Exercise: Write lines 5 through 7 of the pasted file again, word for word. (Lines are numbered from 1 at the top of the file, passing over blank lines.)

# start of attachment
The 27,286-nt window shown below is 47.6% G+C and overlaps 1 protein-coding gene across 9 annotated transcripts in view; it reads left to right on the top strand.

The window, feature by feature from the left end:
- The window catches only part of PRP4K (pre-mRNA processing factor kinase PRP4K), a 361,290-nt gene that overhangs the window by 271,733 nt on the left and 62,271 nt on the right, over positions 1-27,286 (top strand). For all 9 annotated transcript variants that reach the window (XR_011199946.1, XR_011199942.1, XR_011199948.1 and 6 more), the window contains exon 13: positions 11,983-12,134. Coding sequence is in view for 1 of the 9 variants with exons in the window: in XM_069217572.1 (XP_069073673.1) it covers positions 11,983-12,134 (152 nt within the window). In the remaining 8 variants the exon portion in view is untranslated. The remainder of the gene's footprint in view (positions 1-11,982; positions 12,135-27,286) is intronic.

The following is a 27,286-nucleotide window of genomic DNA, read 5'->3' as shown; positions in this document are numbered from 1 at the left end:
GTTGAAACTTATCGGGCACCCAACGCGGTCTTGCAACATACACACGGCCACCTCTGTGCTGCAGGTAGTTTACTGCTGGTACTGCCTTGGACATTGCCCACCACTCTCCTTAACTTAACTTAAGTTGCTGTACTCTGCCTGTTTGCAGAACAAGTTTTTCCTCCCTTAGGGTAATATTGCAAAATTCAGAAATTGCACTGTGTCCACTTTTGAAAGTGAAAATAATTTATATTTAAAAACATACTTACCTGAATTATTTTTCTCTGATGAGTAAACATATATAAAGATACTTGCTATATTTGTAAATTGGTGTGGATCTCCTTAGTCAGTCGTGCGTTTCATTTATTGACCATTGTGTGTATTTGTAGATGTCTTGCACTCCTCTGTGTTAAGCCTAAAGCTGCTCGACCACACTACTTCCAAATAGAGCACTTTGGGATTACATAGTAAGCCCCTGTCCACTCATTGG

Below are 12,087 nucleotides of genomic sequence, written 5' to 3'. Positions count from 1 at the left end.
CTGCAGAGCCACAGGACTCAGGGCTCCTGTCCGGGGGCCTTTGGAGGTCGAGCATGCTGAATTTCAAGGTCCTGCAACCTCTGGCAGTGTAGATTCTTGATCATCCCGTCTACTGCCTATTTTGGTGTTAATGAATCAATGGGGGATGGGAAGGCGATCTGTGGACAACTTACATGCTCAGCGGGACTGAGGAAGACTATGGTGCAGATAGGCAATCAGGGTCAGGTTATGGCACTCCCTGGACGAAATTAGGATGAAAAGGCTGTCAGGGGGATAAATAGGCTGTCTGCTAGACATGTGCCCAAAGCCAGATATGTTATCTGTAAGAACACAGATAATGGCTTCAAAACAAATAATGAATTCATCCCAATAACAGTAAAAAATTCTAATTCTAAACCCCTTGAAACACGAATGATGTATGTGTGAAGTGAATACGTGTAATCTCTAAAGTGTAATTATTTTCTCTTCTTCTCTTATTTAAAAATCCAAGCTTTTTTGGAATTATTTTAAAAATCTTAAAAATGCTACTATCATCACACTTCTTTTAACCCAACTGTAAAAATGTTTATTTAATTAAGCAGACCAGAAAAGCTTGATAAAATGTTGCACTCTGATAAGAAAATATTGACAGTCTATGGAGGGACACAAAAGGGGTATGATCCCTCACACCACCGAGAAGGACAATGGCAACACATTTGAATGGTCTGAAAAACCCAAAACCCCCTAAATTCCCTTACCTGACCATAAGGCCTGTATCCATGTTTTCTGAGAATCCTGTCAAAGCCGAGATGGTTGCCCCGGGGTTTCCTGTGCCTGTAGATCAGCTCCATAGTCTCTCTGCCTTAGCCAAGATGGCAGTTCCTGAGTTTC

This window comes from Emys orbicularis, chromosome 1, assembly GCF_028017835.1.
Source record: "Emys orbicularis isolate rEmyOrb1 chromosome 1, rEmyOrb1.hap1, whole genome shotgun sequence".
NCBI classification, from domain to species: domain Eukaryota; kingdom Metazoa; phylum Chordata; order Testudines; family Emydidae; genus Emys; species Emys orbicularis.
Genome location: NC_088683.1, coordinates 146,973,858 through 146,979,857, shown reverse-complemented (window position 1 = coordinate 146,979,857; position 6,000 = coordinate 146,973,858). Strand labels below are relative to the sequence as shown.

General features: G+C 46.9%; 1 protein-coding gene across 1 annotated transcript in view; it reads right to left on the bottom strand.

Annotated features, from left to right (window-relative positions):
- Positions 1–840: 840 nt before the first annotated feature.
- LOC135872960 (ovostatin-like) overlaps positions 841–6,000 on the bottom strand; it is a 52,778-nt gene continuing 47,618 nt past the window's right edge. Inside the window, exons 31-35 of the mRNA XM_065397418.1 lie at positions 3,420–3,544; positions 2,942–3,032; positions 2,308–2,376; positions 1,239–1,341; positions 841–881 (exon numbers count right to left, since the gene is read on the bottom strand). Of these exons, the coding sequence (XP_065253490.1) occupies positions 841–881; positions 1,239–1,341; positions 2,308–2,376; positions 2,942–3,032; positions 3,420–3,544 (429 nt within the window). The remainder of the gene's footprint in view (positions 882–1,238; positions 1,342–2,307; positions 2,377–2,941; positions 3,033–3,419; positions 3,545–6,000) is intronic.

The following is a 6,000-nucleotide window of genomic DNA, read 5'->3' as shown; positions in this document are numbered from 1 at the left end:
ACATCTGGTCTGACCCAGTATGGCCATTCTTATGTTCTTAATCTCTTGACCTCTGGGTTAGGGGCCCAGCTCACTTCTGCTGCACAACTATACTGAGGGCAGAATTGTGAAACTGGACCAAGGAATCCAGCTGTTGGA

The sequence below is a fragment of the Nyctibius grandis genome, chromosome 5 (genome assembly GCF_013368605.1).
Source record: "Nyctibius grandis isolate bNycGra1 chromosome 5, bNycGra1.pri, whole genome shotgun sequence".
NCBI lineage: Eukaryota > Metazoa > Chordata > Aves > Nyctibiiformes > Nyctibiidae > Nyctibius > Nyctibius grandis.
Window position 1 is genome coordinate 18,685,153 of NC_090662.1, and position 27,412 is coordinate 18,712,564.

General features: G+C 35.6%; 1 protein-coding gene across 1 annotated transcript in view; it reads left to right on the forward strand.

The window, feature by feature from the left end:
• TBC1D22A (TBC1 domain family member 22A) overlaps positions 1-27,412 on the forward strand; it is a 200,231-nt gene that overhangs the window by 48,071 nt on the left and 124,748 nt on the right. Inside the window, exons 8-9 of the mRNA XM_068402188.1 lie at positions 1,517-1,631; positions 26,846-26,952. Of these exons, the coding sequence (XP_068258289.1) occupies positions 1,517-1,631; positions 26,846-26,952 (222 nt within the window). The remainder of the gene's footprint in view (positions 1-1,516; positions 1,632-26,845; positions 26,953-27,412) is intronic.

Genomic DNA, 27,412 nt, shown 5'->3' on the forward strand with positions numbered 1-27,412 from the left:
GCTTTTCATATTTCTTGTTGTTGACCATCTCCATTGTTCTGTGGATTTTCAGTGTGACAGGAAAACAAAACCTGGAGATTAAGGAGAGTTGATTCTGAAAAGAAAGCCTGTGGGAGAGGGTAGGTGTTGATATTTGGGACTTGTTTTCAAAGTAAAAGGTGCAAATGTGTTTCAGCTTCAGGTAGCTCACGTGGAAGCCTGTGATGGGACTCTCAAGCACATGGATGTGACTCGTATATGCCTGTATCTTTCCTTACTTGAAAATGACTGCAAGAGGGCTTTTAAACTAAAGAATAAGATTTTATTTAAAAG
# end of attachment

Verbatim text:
GTTGAAACTTATCGGGCACCCAACGCGGTCTTGCAACATACACACGGCCACCTCTGTGCTGCAGGTAGTTTACTGCTGGTACTGCCTTGGACATTGCCCACCACTCTCCTTAACTTAACTTAAGTTGCTGTACTCTGCCTGTTTGCAGAACAAGTTTTTCCTCCCTTAGGGTAATATTGCAAAATTCAGAAATTGCACTGTGTCCACTTTTGAAAGTGAAAATAATTTATATTTAAAAACATACTTACCTGAATTATTTTTCTCTGATGAGTAAACATATATAAAGATACTTGCTATATTTGTAAATTGGTGTGGATCTCCTTAGTCAGTCGTGCGTTTCATTTATTGACCATTGTGTGTATTTGTAGATGTCTTGCACTCCTCTGTGTTAAGCCTAAAGCTGCTCGACCACACTACTTCCAAATAGAGCACTTTGGGATTACATAGTAAGCCCCTGTCCACTCATTGG

Below are 12,087 nucleotides of genomic sequence, written 5' to 3'. Positions count from 1 at the left end.
CTGCAGAGCCACAGGACTCAGGGCTCCTGTCCGGGGGCCTTTGGAGGTCGAGCATGCTGAATTTCAAGGTCCTGCAACCTCTGGCAGTGTAGATTCTTGATCATCCCGTCTACTGCCTATTTTGGTGTTAATGAATCAATGGGGGATGGGAAGGCGATCTGTGGACAACTTACATGCTCAGCGGGACTGAGGAAGACTATGGTGCAGATAGGCAATCAGGGTCAGGTTATGGCACTCCCTGGACGAAATTAGGATGAAAAGGCTGTCAGGGGGATAAATAGGCTGTCTGCTAGACATGTGCCCAAAGCCAGATATGTTATCTGTAAGAACACAGATAATGGCTTCAAAACAAATAATGAATTCATCCCAATAACAGTAAAAAATTCTAATTCTAAACCCCTTGAAACACGAATGATGTATGTGTGAAGTGAATACGTGTAATCTCTAAAGTGTAATTATTTTCTCTTCTTCTCTTATTTAAAAATCCAAGCTTTTTTGGAATTATTTTAAAAATCTTAAAAATGCTACTATCATCACACTTCTTTTAACCCAACTGTAAAAATGTTTATTTAATTAAGCAGACCAGAAAAGCTTGATAAAATGTTGCACTCTGATAAGAAAATATTGACAGTCTATGGAGGGACACAAAAGGGGTATGATCCCTCACACCACCGAGAAGGACAATGGCAACACATTTGAATGGTCTGAAAAACCCAAAACCCCCTAAATTCCCTTACCTGACCATAAGGCCTGTATCCATGTTTTCTGAGAATCCTGTCAAAGCCGAGATGGTTGCCCCGGGGTTTCCTGTGCCTGTAGATCAGCTCCATAGTCTCTCTGCCTTAGCCAAGATGGCAGTTCCTGAGTTTC